Moving towards an LGBT-open workplace
Though the struggle for gay rights continues, there is now a greater acceptance of the LGBT community in US companies– such that having an LGBT-open workplace is now becoming the norm.
This can be seen in a growing number of US companies that are openly acknowledging their lesbian, gay, bisexual, and transgender employees.
Companies that aim for an LGBT-open workplace
Essential here is that the question of being gay isn’t taboo in the workplace anymore.
The human resources departments of companies like Facebook, Deutsche Bank AG, IBM Corp., JPMorgan Chase & Co., and AT&T are all asking for the first time this year if their employees like to disclose their gender identity.
For former Ford Motor Co. Chief Financial Officer Allan Gilmour, who came out as gay in the ’90s after twice being passed over for chief executive officer, it’s a pleasant surprise as far as employers are concerned.
“I never would have guessed 20 years ago that questions of this kind would be asked,” he says. Back then, the rule was “this is nobody’s business except mine,” Gilmour said.
Gary Gates, a retired demographer from the UCLA LA School, also said collecting data on LGBTs at the workplace isn’t “weird” now.
As of present, nearly half of the largest US businesses are trying to determine who among their employees are LGBT so that they could design better benefit plans and consider diversity-enhancing promotions.
On the road to an LGBT-open workplace
Though the US Supreme Court legalized same-sex marriage in June 2015, US companies were already trying to lessen the fear and stigma of being LGBT in the workplace.
In fact, the Human Rights Campaign (HRC) Corporate Equality Index– which rates companies on their treatment of LGBT employees– saw 252 companies score a perfect 100 in 2013.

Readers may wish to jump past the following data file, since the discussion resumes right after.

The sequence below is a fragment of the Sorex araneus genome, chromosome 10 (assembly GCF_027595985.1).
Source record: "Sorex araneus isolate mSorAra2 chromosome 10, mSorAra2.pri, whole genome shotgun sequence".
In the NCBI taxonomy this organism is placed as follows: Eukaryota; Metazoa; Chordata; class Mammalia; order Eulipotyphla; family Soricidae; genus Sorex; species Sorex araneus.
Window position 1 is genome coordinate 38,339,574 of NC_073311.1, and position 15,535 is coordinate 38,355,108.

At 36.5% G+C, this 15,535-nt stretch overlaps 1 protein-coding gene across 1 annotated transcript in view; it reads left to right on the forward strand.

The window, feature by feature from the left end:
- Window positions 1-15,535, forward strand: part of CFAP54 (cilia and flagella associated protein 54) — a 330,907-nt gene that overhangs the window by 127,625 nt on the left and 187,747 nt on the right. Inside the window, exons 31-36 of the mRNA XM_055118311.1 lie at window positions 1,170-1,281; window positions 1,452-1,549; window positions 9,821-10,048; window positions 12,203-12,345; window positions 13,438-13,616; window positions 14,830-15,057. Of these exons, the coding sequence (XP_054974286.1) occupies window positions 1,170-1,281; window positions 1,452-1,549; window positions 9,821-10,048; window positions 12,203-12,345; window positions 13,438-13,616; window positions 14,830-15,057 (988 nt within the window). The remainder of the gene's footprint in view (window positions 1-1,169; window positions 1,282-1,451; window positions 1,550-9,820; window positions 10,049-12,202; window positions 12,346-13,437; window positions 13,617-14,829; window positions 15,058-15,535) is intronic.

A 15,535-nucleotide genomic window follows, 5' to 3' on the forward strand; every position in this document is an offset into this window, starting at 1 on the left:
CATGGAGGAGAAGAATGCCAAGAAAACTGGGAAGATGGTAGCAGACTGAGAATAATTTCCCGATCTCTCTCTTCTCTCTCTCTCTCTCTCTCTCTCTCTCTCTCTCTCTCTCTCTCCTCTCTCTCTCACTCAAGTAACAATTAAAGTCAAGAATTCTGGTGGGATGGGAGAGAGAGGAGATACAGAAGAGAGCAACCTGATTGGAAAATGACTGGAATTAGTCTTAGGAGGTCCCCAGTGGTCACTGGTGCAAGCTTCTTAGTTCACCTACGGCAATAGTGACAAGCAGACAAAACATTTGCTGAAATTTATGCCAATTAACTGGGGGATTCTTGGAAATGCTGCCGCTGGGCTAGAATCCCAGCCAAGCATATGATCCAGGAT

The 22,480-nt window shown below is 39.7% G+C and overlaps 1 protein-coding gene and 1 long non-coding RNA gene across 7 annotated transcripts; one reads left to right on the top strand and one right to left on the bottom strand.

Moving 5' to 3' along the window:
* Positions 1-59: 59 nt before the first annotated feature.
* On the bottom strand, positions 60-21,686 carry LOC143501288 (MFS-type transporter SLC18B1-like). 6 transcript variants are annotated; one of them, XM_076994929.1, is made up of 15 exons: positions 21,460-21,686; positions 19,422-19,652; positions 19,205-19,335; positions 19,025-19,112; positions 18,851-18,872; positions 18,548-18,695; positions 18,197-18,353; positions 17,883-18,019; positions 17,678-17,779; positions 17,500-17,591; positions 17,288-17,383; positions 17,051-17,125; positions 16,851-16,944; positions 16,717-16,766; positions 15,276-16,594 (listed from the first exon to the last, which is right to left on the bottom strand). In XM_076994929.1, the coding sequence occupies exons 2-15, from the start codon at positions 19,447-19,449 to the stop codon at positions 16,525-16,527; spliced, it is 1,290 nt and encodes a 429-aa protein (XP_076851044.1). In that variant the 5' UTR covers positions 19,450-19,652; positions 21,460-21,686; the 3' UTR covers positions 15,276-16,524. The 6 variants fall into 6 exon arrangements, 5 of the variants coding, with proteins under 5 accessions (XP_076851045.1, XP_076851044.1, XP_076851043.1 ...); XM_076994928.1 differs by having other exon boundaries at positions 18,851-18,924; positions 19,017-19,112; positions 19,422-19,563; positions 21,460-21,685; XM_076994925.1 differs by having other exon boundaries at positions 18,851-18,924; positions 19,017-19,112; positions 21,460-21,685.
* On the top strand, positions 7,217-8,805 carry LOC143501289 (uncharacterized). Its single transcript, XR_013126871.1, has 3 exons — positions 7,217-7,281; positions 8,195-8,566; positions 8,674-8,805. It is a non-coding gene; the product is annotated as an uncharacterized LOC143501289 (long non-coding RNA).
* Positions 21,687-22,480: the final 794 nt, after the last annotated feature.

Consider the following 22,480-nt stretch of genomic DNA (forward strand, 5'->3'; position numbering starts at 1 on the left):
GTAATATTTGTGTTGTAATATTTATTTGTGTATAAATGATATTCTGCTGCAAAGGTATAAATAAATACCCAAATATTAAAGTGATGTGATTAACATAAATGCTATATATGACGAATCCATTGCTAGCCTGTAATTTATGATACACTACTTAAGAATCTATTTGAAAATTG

When the advocacy group launched this index in 2002, only 13 companies had perfect scores.
HRC also provides companies with a road map on how to achieve equality. Additionally, over the last decade, consumers who care about LGBT rights have been using the HRC index to learn about companies supportive of LGBT-friendly policies.
The dream of an LGBT-open workplace
Tom Barefoot, a strategic planning manager and senior vice president at Wells Fargo & Co. in Charlotte, North Carolina, was one of the employees who encouraged the bank to adopt the self-identify policy in 2011.
“When I finally clicked that one field on my sexual orientation, it was just like time had stopped,” Barefoot said.
“I’m actually putting into our HR system that I’m gay? It felt really good,” he said.
Still, there are some hurdles. Right now, it’s still legal in 28 states to discriminate against anyone who isn’t heterosexual and questions like these could pose problems.
But the hope now is that having an LGBT-open workplace isn’t just a pipe dream anymore.